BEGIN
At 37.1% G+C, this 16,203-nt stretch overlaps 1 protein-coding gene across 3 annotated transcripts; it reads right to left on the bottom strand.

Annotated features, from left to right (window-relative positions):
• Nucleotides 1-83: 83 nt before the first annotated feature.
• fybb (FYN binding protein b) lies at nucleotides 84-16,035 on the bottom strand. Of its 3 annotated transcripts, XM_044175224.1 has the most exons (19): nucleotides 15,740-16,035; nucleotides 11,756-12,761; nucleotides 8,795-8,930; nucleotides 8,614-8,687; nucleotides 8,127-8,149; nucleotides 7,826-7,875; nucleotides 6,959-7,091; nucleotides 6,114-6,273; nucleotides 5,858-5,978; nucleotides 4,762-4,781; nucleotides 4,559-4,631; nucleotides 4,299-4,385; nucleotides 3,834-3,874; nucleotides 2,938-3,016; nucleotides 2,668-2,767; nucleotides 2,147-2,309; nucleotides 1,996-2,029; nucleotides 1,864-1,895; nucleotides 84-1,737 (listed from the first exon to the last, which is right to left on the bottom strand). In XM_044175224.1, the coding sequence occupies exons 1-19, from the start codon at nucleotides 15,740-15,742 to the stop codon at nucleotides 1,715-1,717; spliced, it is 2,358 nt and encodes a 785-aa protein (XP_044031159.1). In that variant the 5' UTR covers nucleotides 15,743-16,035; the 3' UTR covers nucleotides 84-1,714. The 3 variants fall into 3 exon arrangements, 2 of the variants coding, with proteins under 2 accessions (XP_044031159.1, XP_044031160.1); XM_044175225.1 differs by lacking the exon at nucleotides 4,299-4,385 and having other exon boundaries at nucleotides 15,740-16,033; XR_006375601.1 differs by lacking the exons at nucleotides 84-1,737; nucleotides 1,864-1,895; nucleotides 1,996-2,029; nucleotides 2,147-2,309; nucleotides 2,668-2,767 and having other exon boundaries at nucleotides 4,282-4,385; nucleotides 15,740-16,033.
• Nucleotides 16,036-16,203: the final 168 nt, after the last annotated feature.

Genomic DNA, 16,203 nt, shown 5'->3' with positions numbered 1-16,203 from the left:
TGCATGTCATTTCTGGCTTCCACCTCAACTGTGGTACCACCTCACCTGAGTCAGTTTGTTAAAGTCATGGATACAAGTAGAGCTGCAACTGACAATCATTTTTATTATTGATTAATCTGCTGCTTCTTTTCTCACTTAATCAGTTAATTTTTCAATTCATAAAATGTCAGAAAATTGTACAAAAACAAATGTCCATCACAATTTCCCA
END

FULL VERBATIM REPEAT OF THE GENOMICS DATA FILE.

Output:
At 37.1% G+C, this 16,203-nt stretch overlaps 1 protein-coding gene across 3 annotated transcripts; it reads right to left on the bottom strand.

Annotated features, from left to right (window-relative positions):
• Nucleotides 1-83: 83 nt before the first annotated feature.
• fybb (FYN binding protein b) lies at nucleotides 84-16,035 on the bottom strand. Of its 3 annotated transcripts, XM_044175224.1 has the most exons (19): nucleotides 15,740-16,035; nucleotides 11,756-12,761; nucleotides 8,795-8,930; nucleotides 8,614-8,687; nucleotides 8,127-8,149; nucleotides 7,826-7,875; nucleotides 6,959-7,091; nucleotides 6,114-6,273; nucleotides 5,858-5,978; nucleotides 4,762-4,781; nucleotides 4,559-4,631; nucleotides 4,299-4,385; nucleotides 3,834-3,874; nucleotides 2,938-3,016; nucleotides 2,668-2,767; nucleotides 2,147-2,309; nucleotides 1,996-2,029; nucleotides 1,864-1,895; nucleotides 84-1,737 (listed from the first exon to the last, which is right to left on the bottom strand). In XM_044175224.1, the coding sequence occupies exons 1-19, from the start codon at nucleotides 15,740-15,742 to the stop codon at nucleotides 1,715-1,717; spliced, it is 2,358 nt and encodes a 785-aa protein (XP_044031159.1). In that variant the 5' UTR covers nucleotides 15,743-16,035; the 3' UTR covers nucleotides 84-1,714. The 3 variants fall into 3 exon arrangements, 2 of the variants coding, with proteins under 2 accessions (XP_044031159.1, XP_044031160.1); XM_044175225.1 differs by lacking the exon at nucleotides 4,299-4,385 and having other exon boundaries at nucleotides 15,740-16,033; XR_006375601.1 differs by lacking the exons at nucleotides 84-1,737; nucleotides 1,864-1,895; nucleotides 1,996-2,029; nucleotides 2,147-2,309; nucleotides 2,668-2,767 and having other exon boundaries at nucleotides 4,282-4,385; nucleotides 15,740-16,033.
• Nucleotides 16,036-16,203: the final 168 nt, after the last annotated feature.

Genomic DNA, 16,203 nt, shown 5'->3' with positions numbered 1-16,203 from the left:
TGCATGTCATTTCTGGCTTCCACCTCAACTGTGGTACCACCTCACCTGAGTCAGTTTGTTAAAGTCATGGATACAAGTAGAGCTGCAACTGACAATCATTTTTATTATTGATTAATCTGCTGCTTCTTTTCTCACTTAATCAGTTAATTTTTCAATTCATAAAATGTCAGAAAATTGTACAAAAACAAATGTCCATCACAATTTCCCA